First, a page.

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A lot can go wrong for Indian democracy if court proceedings are streamed live on TV

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Live streaming court cases are a major risk in India, especially for sensitive cases like Ayodhya or caste reservation. 

The Supreme Court Friday reserved orders on the petition by Indira Jaising to start live streaming court hearings.

Attorney General (AG) K.K. Venugopal representing the Modi government had also filed possible guidelines for live hearings. All parties involved were delighted. What can possibly go wrong with people watching the dispensation of justice live on national television?

Citizens travel from across the country to reach the Supreme Court. They believe in the courts not because the judges are speakers of infallible truth, but because their decisions stem from a due process of law, which promises fairness and neutrality. The judiciary’s legitimacy is due to these processes. And, it is this legitimacy that is essential in bringing closure to disputes, which affect rights of individuals and collective entities.


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Several democracies across the world are also debating whether to open up this process to public eyes.

Tony Mauro, a legal correspondent in the US, writes that courts incorrectly feel they are unique institutions and should therefore not face public scrutiny of the kind that the live camera enables. He sees the 24×7 media and information age as a reality that will benefit the court. In line with this view, pilot programmes have been conducted in several states of the US.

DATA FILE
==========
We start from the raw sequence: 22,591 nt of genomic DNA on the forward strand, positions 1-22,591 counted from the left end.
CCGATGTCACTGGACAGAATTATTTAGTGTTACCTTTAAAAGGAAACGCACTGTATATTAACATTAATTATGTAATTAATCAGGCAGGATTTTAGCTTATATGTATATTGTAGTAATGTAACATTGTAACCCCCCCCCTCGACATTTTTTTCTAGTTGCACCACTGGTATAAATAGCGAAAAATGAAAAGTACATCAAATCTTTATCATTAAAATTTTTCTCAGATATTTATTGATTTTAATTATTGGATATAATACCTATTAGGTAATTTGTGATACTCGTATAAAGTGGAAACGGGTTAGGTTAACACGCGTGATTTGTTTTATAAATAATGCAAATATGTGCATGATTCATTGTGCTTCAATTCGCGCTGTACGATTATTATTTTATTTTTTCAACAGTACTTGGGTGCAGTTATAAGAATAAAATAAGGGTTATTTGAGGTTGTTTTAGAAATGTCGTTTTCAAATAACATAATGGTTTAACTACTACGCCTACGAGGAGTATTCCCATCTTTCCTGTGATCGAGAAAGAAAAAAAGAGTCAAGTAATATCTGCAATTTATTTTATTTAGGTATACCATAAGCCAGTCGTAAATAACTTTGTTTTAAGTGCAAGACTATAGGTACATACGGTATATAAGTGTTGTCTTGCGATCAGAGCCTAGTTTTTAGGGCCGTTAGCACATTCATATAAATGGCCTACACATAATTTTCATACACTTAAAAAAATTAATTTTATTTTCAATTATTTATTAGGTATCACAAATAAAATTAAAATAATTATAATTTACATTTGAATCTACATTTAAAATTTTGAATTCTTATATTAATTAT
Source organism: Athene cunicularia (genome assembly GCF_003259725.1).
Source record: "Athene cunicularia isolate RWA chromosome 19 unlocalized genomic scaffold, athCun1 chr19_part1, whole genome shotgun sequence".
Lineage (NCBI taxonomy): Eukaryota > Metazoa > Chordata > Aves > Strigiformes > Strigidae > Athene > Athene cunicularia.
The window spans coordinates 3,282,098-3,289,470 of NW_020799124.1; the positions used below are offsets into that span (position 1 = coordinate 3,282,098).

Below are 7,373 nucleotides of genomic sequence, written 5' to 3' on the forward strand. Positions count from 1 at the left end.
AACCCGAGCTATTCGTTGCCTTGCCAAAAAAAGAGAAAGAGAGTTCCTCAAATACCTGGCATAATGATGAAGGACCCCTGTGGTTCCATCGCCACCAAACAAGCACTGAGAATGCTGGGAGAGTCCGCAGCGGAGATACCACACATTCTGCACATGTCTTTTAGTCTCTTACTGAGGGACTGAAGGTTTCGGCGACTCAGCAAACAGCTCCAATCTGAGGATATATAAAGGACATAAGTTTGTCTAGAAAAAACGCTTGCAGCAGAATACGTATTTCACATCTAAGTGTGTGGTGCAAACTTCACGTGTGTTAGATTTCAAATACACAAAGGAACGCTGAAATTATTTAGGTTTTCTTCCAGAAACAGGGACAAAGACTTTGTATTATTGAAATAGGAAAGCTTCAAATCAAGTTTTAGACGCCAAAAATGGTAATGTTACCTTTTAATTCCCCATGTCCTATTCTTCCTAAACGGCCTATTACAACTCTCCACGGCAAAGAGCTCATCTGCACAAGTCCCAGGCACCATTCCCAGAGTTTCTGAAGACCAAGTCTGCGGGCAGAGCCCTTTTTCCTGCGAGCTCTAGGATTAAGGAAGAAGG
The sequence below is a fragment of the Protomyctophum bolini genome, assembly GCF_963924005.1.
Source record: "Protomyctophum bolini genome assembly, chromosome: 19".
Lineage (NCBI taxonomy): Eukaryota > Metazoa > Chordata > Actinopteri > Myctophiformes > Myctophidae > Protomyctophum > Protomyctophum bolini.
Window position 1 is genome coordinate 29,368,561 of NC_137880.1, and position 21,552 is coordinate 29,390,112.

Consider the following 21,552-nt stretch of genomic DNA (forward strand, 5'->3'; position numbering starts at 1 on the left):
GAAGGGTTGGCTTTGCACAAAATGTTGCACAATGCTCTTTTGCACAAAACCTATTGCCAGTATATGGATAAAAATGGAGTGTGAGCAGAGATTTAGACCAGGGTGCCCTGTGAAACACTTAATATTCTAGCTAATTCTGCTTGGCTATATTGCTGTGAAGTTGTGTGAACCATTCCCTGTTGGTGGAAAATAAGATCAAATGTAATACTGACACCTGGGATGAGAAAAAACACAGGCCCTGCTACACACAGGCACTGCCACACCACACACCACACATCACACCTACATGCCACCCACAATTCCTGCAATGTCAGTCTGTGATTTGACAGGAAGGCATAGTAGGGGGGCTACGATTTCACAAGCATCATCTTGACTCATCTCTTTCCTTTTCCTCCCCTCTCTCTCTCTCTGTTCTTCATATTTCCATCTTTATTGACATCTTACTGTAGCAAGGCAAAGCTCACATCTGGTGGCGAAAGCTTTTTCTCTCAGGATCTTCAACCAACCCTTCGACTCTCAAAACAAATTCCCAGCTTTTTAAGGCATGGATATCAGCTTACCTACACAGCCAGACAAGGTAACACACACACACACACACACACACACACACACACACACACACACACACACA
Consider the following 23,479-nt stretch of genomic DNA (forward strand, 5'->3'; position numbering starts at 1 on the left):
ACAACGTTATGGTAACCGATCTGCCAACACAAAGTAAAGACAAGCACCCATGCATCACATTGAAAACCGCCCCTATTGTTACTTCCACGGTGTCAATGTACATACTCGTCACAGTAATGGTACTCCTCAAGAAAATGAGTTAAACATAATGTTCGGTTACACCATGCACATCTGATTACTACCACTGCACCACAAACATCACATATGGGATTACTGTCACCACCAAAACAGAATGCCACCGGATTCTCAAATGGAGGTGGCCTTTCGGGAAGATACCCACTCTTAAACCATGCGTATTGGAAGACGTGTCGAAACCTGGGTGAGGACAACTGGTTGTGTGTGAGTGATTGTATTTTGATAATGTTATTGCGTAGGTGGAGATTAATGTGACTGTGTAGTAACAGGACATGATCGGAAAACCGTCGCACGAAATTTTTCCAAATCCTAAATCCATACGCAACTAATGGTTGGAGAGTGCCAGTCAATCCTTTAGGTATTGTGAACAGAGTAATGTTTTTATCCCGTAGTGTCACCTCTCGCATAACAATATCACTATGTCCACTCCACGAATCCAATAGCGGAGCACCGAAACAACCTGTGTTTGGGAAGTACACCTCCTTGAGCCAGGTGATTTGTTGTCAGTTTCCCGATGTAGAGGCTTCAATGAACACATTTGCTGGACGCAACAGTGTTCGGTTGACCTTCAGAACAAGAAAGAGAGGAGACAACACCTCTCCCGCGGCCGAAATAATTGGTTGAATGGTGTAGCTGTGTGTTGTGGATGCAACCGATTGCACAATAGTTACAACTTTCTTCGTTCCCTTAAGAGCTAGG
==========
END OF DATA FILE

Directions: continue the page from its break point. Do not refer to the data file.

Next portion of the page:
A plea by the civil society for live cameras has also been raised in England. The demand picked up momentum in the aftermath of the 2011 London riots. Several members of civil society and the political class came together forcing the government to move towards live streaming.

In 2017, South Africa saw the Supreme Court of Appeal uphold the trial court’s order to broadcast live the trial in the Van Breda case, where the accused had allegedly murdered three members of his family with an axe. With the celebrity trial of Oscar Pistorius, the live streaming of court cases might slowly become the norm.

The petitioners in our Supreme Court in Indira Jaising v. Registrar, Supreme Court of India also used an open justice system and increased institutional credibility as arguments for live streaming.

These arguments are flawed and short-sighted. In fact, live camera proceedings are not only not required, but may actually jeopardise the very spirit of a democracy that such a move seeks to ensure.


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Fali Nariman was not impressed when the four judges of the Supreme Court held a press conference claiming that democracy was at risk. This act was hailed by many as necessary to defend the constitutional role of the courts. I agree with such a position. However, I am attentive to Nariman’s concern that the judiciary can ill afford a situation where judges have to take recourse to public opinion for their legitimacy.